I’d like to say I’m the victim here. Or that my eyes are bigger than my stomach. Fact is, my stomach is pretty big. It’s so big that I’m almost certain that I’m morbidly obese.
Whew, that was hard to tell you.
I remember when McDonald’s started the whole small, medium or large upsizing of the combo meals. It gave you a sense of getting your money’s worth because you were getting so much food.
But, as more restaurants followed suit, larger food portions became the new normal. We started demanding more food for our money. We required more because we lost sight of what a normal amount of food on a dinner plate looked like.
It’s difficult to visualize what 4 oz looks like
There’s also this need to not waste food, so we eat everything we get. Sharing a meal rarely enters our minds. Our jumbo-sized meals are then eaten in one setting. Discipline goes right out the window.
Here’s where portion meets distortion
Everything you buy at the grocery store has labels to tell us the approximate serving size and what the nutritional values are. I never read those. I figured why bother, I’m gonna eat what I want.
And Boy did I…
Let’s talk about the difference between a portion and a serving. Portion sizes and serving sizes are not always the same. Here’s why. A can of corn has about 4 servings in it. Eating half a can’s worth means your portion contained 2 servings.
What screws us up is the fact that we aren’t taught what a normal, healthy-size serving looks like. The portion size is what we choose to eat. That’s our eyes, nose and taste buds saying more, more, more!
Not just our senses play a part in over eating our portions but our hormones can also send us in the wrong direction. Comfort food is called that for a reason, it soothes your mood and comforts us in emotional times.
I’ve found some eye-opening comparisons from HealthyEating.Org They even have a chart and graph with pictures of what a normal portion of some foods should look like.
*Examples of 1 serving and how we might use portion distortion
A single slice of bread
Really? Who eats just one slice of bread? A sandwich uses two slices so this seems unfair right away. But look at the nutritional label, it’s right there so it’s not a mistake.
2. Half a cup of cooked rice
I almost always load up my plate with at least a whole cup or more. That’s what you’ll get at Chipotle or Genghis Grill.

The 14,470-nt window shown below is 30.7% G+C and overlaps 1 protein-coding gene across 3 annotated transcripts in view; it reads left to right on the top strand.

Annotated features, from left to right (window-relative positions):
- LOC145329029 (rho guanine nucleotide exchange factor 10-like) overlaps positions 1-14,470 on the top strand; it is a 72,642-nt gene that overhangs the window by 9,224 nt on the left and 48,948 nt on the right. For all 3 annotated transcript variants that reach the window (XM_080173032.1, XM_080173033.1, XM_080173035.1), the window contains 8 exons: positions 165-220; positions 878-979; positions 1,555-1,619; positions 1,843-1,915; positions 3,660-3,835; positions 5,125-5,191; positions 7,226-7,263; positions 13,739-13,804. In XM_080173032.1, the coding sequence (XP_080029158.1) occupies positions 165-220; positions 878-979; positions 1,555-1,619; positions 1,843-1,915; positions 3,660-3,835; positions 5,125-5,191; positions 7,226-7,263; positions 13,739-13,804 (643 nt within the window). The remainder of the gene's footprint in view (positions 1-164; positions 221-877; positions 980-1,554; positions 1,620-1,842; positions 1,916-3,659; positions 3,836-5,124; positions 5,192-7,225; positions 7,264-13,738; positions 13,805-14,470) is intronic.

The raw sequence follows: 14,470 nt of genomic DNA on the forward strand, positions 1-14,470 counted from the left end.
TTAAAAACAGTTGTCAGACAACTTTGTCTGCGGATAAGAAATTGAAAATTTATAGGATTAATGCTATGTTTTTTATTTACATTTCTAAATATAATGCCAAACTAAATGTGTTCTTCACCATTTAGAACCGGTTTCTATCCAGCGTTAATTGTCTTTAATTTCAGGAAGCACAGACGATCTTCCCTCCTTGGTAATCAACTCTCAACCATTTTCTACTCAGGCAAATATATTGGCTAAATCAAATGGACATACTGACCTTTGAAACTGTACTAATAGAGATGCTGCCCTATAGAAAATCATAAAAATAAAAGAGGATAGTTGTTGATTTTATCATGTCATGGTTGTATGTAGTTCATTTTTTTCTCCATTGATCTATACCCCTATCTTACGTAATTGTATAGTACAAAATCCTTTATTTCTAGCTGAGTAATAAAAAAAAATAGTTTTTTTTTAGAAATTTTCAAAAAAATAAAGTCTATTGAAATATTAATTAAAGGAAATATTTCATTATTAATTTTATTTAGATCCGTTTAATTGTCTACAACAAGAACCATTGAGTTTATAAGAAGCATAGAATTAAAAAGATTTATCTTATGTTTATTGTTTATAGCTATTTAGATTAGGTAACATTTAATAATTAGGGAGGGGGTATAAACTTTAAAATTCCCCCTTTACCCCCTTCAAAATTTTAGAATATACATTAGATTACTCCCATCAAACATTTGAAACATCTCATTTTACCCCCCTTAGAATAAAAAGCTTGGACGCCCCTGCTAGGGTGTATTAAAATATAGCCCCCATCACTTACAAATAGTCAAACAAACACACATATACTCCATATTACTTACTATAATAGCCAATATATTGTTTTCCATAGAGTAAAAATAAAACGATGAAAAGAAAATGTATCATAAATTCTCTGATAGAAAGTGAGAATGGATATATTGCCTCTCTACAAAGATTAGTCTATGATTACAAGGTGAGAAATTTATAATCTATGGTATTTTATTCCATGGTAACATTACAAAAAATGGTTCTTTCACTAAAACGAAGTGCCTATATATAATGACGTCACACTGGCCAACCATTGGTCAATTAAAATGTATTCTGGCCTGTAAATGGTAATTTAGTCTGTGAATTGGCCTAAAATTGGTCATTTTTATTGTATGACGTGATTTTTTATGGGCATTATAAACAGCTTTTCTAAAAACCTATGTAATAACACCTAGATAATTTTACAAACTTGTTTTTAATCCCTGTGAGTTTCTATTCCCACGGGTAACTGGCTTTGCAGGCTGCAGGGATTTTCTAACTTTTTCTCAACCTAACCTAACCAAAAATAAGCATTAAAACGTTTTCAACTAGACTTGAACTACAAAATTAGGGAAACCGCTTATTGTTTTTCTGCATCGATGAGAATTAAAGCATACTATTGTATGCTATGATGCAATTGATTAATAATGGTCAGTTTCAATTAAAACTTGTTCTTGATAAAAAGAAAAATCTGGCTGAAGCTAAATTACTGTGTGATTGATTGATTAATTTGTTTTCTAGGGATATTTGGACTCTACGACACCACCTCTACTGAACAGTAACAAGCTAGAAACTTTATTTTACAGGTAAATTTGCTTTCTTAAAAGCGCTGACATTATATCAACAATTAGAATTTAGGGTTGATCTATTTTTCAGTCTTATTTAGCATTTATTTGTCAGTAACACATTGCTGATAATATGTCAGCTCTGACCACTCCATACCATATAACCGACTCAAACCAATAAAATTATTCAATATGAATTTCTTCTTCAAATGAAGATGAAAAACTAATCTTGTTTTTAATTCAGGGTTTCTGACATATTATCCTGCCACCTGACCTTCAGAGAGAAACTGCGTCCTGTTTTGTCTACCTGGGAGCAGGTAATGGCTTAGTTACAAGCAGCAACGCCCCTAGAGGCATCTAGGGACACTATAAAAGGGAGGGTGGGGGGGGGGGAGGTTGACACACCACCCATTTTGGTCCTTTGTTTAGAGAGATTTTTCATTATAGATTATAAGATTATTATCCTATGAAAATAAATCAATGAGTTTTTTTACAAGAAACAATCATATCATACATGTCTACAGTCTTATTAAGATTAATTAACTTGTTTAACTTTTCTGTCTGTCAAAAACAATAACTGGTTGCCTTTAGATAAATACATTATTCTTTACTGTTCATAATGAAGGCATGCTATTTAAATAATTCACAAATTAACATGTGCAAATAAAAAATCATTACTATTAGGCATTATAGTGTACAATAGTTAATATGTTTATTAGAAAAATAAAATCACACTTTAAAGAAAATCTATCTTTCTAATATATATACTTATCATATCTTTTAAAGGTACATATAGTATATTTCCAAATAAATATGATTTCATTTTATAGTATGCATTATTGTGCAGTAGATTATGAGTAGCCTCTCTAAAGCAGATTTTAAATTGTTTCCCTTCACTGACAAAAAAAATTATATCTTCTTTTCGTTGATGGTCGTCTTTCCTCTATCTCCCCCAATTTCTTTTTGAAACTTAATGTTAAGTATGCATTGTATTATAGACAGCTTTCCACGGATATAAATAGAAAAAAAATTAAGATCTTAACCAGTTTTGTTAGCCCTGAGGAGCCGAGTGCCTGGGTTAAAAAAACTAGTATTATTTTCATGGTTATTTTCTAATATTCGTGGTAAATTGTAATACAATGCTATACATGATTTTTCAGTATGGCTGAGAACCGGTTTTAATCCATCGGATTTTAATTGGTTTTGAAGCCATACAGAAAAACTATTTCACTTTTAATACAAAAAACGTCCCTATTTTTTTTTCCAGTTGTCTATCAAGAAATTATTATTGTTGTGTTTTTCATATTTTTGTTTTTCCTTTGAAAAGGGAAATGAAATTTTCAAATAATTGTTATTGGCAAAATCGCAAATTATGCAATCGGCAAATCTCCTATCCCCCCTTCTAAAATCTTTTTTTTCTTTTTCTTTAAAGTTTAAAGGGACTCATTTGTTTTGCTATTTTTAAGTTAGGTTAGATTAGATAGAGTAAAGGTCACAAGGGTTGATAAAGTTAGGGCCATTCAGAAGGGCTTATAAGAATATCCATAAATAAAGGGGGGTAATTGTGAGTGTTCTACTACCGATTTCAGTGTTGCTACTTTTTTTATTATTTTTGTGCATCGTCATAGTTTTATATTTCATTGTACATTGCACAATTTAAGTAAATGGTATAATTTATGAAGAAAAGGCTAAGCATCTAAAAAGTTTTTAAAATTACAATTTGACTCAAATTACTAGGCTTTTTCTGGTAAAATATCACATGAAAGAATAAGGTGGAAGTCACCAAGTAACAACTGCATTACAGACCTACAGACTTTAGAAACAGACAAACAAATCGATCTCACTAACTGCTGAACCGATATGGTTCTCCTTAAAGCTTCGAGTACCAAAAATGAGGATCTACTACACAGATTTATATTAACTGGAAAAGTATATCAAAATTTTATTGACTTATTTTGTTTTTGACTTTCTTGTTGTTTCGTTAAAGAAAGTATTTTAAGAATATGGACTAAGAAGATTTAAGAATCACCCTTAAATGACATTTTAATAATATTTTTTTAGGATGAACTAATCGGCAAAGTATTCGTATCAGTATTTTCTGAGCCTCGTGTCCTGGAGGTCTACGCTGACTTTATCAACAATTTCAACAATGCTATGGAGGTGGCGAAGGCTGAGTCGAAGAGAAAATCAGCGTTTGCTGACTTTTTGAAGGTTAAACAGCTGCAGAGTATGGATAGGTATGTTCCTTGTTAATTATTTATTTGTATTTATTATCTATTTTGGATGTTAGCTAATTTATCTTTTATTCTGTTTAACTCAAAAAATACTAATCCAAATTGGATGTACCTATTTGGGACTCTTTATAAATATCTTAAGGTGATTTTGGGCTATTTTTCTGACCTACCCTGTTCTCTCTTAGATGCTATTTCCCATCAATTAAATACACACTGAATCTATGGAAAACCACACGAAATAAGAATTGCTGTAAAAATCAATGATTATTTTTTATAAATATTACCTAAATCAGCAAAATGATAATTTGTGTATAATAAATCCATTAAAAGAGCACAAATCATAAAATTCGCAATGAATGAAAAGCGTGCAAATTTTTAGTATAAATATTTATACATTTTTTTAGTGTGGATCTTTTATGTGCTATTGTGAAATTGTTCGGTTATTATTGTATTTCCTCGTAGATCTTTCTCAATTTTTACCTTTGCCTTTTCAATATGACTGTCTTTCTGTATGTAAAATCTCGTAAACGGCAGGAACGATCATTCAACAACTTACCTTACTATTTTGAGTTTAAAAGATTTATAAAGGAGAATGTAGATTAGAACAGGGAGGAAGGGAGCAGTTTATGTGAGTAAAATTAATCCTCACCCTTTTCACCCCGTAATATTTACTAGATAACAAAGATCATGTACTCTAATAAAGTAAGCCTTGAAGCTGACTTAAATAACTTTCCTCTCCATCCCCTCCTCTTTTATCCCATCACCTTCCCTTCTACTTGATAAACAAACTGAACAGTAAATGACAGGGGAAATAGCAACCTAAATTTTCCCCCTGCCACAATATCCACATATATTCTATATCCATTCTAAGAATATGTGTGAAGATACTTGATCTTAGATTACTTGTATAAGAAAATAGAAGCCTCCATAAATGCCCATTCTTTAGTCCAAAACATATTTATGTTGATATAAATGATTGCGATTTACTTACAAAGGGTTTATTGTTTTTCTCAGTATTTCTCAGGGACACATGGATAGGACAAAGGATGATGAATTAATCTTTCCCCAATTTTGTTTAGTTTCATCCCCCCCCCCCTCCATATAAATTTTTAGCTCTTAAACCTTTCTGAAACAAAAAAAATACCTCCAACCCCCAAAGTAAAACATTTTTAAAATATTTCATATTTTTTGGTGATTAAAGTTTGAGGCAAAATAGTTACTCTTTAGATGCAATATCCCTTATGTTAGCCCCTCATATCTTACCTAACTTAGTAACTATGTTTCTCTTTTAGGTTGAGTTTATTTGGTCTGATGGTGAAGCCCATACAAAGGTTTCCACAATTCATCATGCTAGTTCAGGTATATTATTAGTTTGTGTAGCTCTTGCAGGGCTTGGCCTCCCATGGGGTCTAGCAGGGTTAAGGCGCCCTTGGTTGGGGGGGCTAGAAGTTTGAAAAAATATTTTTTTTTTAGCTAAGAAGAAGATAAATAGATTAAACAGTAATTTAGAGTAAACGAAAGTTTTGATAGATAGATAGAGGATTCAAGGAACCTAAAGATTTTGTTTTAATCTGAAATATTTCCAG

3. One small apple
I’m a total apple lover. The red delicious are my favorite. Instead of a dessert or sweets, I’ll eat an apple or two. Dang, now I’m overeating on apples.
4. Two-ounces of cheese
Unless you’re lactose intolerant, cheese is a huge part of American diets. But did you know that a two-ounces cube of cheese is only about the size of a domino?
5. One tablespoon of peanut butter
I don’t know about you, but I can’t get just one tbsp of peanut butter to spread very far on a piece of bread. Whoops, there goes two or three tbsp on my bread.
*Visual Examples of Measurement
Using one hand, you can compare the portion of food you are wanting to eat to the correct portion size you should have. A person’s fist is about a cup. A thumb is close to a tablespoon. And a half a cup is just a handful.
Next time you are wondering if you’ve put a normal size portion on your plate, give it a visual comparison to your hand or fist. This doesn’t sound very scientific but neither is putting giant spoonfuls of mashed potatoes on your plate.
I definitely suffer from portion distortion, but I’m going to make some big changes to my big food portions. My method of figuring correct food portions will be to use measuring cups and measuring spoons.
I’ll also start using a smaller plate with the hopes of tricking myself into thinking I’ve got a whole plate of food in front of me because I will. Following these tips will help me learn the true sizes of what a healthy, normal portion of food should be.
Are you like me and suffer from portion distortion?